It's been an eyesore in the City of Buffalo for nearly three decades. Now the vacant Kensington Heights housing projects may be one step closer to finally being demolished. Last month the Environmental Protection Agency ordered the Buffalo Municipal Housing Authority to clean up the remaining asbestos at the site. YNN's Kevin Jolly talked with one BMHA board member who's still not convinced the demolition will happen any time soon.
BUFFALO, N.Y. -- "The sad part about it, it's been an eyesore with the city for the past 30 years," said Joe Mascia, Buffalo Municipal Housing Authority Board of Commissioners member.
For years, Mascia has been pushing to have the vacant Kensington Heights housing complex demolished. Closed down back in 1981, demolition officially began in the spring of 2009. But that quickly came to a halt after some residents raised concerns about asbestos in the buildings.
"It's a children's park, there's football that goes on here," Mascia said. "The concern was, was there any contamination to the field and any health issues that may happen to the residents or the children."
The EPA investigated.
"Well from their investigation they found the asbestos wasn't removed properly, some of it was still on site so the wanted the BMHA to come up with a plan not only how to remove the asbestos but the demolition of the site," said Mascia.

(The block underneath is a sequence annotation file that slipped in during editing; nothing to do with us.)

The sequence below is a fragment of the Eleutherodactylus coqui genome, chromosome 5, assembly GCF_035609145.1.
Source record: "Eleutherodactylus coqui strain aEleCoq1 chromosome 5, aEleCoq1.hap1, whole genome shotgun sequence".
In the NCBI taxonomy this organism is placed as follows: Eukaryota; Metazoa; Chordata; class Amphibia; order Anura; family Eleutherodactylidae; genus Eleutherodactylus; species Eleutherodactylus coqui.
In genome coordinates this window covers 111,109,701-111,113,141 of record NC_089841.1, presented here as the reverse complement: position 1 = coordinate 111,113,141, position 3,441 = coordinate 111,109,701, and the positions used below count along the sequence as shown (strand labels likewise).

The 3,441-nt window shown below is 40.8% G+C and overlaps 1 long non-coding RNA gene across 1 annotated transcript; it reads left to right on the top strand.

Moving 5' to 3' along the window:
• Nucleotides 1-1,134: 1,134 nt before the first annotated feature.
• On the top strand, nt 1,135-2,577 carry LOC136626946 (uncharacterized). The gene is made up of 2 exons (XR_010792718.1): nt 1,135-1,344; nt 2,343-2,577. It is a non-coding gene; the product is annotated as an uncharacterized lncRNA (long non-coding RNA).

Last month, the Environmental Protection Agency issued a compliance order requiring the BMHA to complete the asbestos abatement so the buildings can be demolished
"It has been for years and continues to be the plan of the Buffalo Municipal Housing Authority to abate the asbestos is the towers and demolish the buildings so the site can be ready for future development and that hasn't changed in any way," BMHA Lawyer Adam Perry.
The BMHA received a $5 million dollar state grant to demolish the complex.
"At this point the state grant funds that were allocated for demolition are still available," Perry said. "It's unclear now what the total final cost will be."
And that has Mascia worried, "There's only a certain amount of money left to do the demolition and with this extra added cost that the EPA's putting on the housing authority to demolish the buildings it may cause us not to demolish the entire site."
"BMHA is committed to seeing that all the towers are demolished, and should additional funds be necessary BMHA is also committed to identifying all necessary funds to complete the job 100 percent," Perry said.